David Mercer MacDougall
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In 1928, while a Cadet Officer, MacDougall was seconded to the Colonial Office, and posted to Hong Kong. By 1941 he was part of the Ministry of Information (MoI) in Hong Kong. The Chinese Nationalists had worked undercover with the British Police and Intelligence Services since the Japanese invasion of Southern China in 1938, running a network of Nationalist agents which Admiral Chan Chak had operated. These helped in keeping the local Chinese population on-side, controlling the Triad gangs and identifying Japanese sympathisers. During the Battle of Hong Kong he worked directly with Admiral Chan Chak who had been brought in to assist in matters of the Chinese public morale and civil order within the British colony. After an 18-day defence Hong Kong fell on Christmas Day, 1941. In the final hours Chan Chak and MacDougall with sixty-five British, Chinese and Danish intelligence, naval and marine personnel made a dramatic breakout in five small torpedo boats from the invading army. Though wounded they succeeded in escaping through Japanese-occupied territory, eventually making it to Chungking. MacDougall travelled on to Burma from there.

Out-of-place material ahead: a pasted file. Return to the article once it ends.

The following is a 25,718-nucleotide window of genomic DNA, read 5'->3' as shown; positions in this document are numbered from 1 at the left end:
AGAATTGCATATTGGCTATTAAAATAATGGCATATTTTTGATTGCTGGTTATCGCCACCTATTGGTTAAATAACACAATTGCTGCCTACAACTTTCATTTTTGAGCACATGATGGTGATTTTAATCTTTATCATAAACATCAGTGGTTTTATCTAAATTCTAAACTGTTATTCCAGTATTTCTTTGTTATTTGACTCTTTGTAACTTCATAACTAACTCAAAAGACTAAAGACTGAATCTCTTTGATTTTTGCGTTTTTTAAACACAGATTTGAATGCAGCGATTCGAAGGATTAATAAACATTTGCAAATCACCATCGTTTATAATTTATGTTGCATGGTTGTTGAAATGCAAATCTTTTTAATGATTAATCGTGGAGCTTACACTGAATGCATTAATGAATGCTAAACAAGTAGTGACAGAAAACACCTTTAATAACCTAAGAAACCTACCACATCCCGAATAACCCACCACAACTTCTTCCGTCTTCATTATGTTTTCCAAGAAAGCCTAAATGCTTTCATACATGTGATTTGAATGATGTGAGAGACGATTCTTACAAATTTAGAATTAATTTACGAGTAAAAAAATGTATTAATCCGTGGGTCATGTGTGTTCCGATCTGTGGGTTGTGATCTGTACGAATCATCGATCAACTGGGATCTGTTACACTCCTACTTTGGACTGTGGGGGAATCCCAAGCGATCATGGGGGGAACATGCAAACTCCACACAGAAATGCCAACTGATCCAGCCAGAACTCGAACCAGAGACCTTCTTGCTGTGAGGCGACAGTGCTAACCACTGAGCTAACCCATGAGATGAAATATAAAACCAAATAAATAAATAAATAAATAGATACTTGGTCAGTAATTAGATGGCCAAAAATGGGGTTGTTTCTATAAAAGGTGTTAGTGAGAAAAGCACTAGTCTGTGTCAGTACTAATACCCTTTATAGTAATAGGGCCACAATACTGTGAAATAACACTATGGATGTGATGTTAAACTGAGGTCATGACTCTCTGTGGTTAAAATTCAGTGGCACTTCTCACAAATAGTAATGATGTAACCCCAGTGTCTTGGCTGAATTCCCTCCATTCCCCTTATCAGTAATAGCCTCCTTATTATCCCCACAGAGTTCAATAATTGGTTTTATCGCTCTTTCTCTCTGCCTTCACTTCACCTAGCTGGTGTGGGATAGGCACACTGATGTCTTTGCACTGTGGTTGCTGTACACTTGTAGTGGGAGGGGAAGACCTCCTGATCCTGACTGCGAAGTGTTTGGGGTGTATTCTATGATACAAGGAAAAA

MacDougall arrived back in Hong Kong on 7 September 1945 as Brigadier Colonial Secretary with responsibility for Civil Administration and witnessed the surrender to Admiral Harcourt in Government House on 16 September. He served as acting Governor from May 1947 - 25 Jul 1947. Chan Chak likewise became Mayor of Canton after the war. He died six weeks before the city fell to Communists forces in 1949.
After his retirement from the Colonial Service in 1949, he farmed in Suffolk until the late 1960s. Thereafter he divided his time between East Anglia and Scotland. He died in Strathtay, near his home town of Perth, in May 1991 at the age of 86.
Sir Franklin Charles Gimson
|Colonial Secretary of Hong Kong
Sir John Fearns Nicoll
Sir Cecil Harcourt
|Governor of Hong Kong (Administrator)
May 1947 - 25 July 1947
Sir Alexander Grantham
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